• 1st Place among DDS, Hygiene, Masters and Undergrad students – Gefei Wang, a fourth-year DDS student. Research Title: “Insights About Oral Hygiene Habit Forming Apps.” Faculty mentor: Lynn Johnson.
• 1st Place among PhD Students (DDS/PhD) and Postdoctoral Trainees and Staff – Ligia Schmitd, a Ph.D. student. Research Title: “Oral Cancer-Associated Nerve Injury Stimulates Axonogenesis.” Faculty mentor: Nisha D’Silva.
Dental Hygiene Awards
• 1st Place Original Research Award – Meg Crowley and Katelyn Mulawa, fourth-year Dental Hygiene students. Research Title: “Oral Health Knowledge and Attitudes of Online Nurse Practitioner Student: A Pilot Study.” Advisor: Dani Rulli.
• Table Clinic Award – Justin Curis and Sonia Gazi, fourth-year Dental Hygiene students. Title: “The Inflammatory Mediators Effect on Systemic Conditions: A Review of the Literature.” Advisor: Valerie Nieto.
Other Research Day awards
• Sema Hakki, a visiting professor from Turkey, received the Janice E. Berry Prize for Excellence in Research. The family of Berry, a longtime U-M and dental school staff member who died in 2016, created the $1,000 award, also known as Jan’s Prize, to recognize a full-time researcher who may be currently experiencing a financial hardship. Berry was well-known for her steady and compassionate encouragement and support of researchers at the school, including an understanding that research sometimes creates financial hardships. The recipient of Jan’s Prize must have demonstrated excellence in research, teaching, mentoring, service and leadership. Hakki has returned to the dental school as a visiting professor two decades after she was first at the school as a post-doctoral fellow who worked in a research lab with Jan Berry. Said a nominator: “Not only is Sema worthy of this award via the award criteria outlined, but she shares many of the attributes that Jan displayed – a love of science, a dedication to a life of service, and an appreciation for social causes..” Jan Berry’s husband John Copely helped present the award to Hakki.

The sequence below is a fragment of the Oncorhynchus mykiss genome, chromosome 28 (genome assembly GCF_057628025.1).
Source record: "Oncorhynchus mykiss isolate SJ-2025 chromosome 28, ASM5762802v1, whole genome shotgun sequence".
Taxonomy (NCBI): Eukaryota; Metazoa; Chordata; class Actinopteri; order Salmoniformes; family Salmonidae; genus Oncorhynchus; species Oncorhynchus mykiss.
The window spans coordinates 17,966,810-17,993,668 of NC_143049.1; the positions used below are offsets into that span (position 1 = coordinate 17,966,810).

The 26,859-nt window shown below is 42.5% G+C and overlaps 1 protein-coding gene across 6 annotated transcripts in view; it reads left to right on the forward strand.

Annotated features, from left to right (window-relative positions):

• Dr. Yuji Mishina, Professor of Dentistry in the Department of Biologic and Materials Sciences & Prosthodontics, received the Distinguished Faculty Mentoring Award. It recognizes faculty who consistently impart their research knowledge and experience with students and scholars in areas of clinical, basic science and-or translational research. “Dr. Mishina fosters an environment of collaboration, respect, and purpose in his lab,” said one nominator. “He routinely encourages members not only to ask questions but also to propose answers themselves. Instead of giving answers directly, Dr. Mishina encourages growth in his mentees by spending time engaging in discussions and steering us toward conclusions. In doing so, he fosters an excitement toward seeking answers and builds confidence in his mentees.” Added another nominator who has worked with Dr. Mishina for several years: “From the onset he was curious about my interests and helped me to set goals which held both of us accountable for my progress. He was always willing to meet with me, always listened, and I felt like he always brought an attitude of enthusiasm, curiosity, and encouragement to our conversations.”